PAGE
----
|—||Ludwig Wittgenstein (via mycolorbook)|
“Death is not an event in life: we do not live to experience death. If we take eternity to mean not infinite temporal duration but timelessness, then eternal life belongs to those who live in the present.”
~ Ludwig Wittgenstein
There’s a great story of Wittgenstein being a lover of shoveling dirt and hard labor…..
Some Wikipedia readers have observed that clicking on the first link in the main text of a Wikipedia article, and then repeating the process for subsequent articles, usually eventually gets you to the Philosophy article. As of June 05, 2011, 99.99% of all articles in Wikipedia lead eventually to the article Philosophy. The rest lead to an article with no wikilinks, links to pages that do not exist, or get stuck in loops. There have been some theories on this phenomenon, with the most prevalent being the tendency for Wikipedia pages to move up a “classification chain.” According to this theory, the Wikipedia Manual of Style guidelines on how to write the lead section of an article recommend that the article should start by defining the topic of the article, so that the first link of each page will naturally take the reader into a broader subject, eventually ending in wide-reaching pages such as Mathematics, Science, Language, and of course, Philosophy. The Philosophy article itself links to reality which links back to Philosophy.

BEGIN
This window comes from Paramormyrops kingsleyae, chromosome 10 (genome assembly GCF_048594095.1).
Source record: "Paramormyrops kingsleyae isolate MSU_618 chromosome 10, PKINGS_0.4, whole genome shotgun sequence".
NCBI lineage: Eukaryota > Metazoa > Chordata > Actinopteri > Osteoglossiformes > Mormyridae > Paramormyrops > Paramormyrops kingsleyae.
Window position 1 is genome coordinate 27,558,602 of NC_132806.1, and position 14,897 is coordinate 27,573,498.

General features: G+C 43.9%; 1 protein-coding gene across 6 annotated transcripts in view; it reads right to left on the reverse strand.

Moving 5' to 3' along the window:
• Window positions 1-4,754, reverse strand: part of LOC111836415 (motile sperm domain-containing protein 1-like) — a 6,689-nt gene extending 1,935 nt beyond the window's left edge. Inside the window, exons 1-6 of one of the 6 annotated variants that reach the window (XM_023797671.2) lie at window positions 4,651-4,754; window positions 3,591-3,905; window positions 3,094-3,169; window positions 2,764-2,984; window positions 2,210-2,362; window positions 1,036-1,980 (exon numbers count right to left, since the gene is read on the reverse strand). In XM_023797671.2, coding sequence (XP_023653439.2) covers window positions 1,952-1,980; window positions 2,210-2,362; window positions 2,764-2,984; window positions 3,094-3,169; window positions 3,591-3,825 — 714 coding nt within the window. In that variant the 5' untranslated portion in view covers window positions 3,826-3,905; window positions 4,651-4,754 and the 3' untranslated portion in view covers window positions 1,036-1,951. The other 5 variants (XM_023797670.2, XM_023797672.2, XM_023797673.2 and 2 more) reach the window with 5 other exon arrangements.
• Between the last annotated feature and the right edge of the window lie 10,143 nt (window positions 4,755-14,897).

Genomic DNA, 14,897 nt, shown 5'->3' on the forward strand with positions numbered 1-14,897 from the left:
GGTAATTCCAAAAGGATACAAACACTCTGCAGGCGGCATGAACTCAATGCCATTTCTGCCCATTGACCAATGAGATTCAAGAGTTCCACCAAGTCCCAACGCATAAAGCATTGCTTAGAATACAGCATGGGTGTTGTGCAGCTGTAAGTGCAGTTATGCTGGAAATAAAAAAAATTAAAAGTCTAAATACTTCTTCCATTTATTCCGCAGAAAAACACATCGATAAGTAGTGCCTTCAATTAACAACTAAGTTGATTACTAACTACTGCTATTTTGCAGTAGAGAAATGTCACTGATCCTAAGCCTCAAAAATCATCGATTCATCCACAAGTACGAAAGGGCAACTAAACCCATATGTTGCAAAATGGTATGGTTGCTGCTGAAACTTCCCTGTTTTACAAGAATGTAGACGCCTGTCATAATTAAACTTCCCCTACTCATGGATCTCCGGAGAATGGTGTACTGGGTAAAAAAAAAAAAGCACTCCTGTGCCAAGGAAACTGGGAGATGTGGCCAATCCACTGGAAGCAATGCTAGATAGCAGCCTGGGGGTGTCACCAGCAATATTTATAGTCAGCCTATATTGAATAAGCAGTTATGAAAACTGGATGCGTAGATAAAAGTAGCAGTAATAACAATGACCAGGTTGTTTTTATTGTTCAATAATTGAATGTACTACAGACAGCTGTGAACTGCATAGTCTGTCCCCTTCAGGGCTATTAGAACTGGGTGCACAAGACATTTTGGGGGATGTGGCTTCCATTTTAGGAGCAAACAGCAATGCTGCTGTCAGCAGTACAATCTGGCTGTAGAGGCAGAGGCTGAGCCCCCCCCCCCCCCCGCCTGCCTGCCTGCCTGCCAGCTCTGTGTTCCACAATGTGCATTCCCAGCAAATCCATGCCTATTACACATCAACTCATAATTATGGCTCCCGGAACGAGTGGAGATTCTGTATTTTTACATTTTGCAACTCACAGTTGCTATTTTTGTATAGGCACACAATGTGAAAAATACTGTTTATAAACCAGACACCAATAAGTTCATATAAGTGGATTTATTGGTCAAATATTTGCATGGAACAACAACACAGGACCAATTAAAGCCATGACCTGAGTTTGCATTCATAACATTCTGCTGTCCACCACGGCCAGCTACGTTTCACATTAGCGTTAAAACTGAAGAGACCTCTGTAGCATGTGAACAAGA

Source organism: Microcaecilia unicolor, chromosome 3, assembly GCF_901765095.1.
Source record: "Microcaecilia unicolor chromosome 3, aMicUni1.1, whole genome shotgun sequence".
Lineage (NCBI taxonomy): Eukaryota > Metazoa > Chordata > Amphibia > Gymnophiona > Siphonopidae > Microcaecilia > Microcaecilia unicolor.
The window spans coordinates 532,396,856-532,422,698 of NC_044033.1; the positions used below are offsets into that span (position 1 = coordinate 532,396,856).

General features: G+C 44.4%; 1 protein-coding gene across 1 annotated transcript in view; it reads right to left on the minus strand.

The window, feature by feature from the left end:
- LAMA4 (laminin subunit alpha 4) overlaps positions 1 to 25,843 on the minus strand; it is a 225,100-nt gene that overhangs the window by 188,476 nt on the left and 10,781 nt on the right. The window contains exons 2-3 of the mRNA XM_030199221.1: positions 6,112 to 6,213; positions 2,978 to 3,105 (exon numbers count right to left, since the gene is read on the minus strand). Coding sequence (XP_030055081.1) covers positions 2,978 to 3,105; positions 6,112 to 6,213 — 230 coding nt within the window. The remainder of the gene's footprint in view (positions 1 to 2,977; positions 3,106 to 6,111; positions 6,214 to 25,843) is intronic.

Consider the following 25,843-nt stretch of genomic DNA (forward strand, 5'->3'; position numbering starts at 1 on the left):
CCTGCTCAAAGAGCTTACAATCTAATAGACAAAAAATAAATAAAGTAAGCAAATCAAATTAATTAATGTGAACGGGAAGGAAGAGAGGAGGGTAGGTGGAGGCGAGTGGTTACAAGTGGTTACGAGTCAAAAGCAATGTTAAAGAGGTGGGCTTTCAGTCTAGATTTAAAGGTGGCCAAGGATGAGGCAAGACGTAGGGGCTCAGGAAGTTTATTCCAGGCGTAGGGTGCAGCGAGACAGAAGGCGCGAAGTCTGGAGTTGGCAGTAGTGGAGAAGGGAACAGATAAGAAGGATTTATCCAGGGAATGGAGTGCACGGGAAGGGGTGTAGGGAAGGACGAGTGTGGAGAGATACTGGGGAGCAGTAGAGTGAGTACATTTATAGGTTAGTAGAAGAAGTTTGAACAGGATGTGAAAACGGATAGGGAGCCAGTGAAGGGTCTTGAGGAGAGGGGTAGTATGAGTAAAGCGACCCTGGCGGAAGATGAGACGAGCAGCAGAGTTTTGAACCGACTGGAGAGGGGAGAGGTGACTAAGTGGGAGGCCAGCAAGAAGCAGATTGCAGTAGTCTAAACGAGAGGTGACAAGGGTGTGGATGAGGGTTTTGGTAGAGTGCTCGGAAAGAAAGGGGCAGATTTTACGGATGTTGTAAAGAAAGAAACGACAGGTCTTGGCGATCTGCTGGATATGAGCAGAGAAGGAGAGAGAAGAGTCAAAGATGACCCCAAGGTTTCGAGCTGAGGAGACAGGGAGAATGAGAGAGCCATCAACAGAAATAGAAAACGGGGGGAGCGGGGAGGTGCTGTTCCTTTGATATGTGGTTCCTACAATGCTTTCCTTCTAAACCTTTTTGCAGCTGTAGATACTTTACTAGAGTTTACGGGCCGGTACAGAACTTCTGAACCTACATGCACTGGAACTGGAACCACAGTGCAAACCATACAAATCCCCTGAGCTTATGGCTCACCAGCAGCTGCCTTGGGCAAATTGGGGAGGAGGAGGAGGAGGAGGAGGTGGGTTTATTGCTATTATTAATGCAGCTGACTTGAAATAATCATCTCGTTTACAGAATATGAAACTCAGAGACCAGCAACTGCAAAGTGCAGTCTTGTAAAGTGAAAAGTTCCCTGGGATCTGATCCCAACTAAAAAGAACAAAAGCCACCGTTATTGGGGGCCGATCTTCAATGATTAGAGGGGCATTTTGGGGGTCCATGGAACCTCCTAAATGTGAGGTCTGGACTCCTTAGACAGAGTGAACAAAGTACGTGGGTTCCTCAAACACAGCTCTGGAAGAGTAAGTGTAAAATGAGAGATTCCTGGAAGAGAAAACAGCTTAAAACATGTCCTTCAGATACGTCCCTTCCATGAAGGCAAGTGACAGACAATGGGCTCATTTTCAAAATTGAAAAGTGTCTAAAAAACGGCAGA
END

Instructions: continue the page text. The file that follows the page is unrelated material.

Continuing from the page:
|—||Anthony Grafton, The Footnote: A Curious History, discussing Pierre Bayle’s Dictionnaire Historique et Critique|
|—||Anthony Grafton, The Footnote: A Curious History, quoting from Edward Gibbon’s memoirs, in reference to Pierre Bayle|
He disliked overhead lights, in which category he included the midday sun, but he loved the horizontal rays at the two ends of the day. He waited for hours, reading a book, for the right sort of light and the right sort of weather.
When he came home, he developed his photographs and sorted them. Of a thousand pictures, he might keep three. When he decided that a picture was worth saving, he took it to a professional processor in London and had the processor hand-paint out all aspects of the image that he found distasteful, which meant all evidence of the twentieth century—cars, telegraph wires, signposts—and usually all people. Then he had the colors repeatedly adjusted, although this was enormously expensive, until they were exactly what he wanted—which was a matter of fidelity not to the scene as it was but to an idea in his head.
|—||From Larissa MacFarquhar’s profile of Derek Parfit in The New Yorker|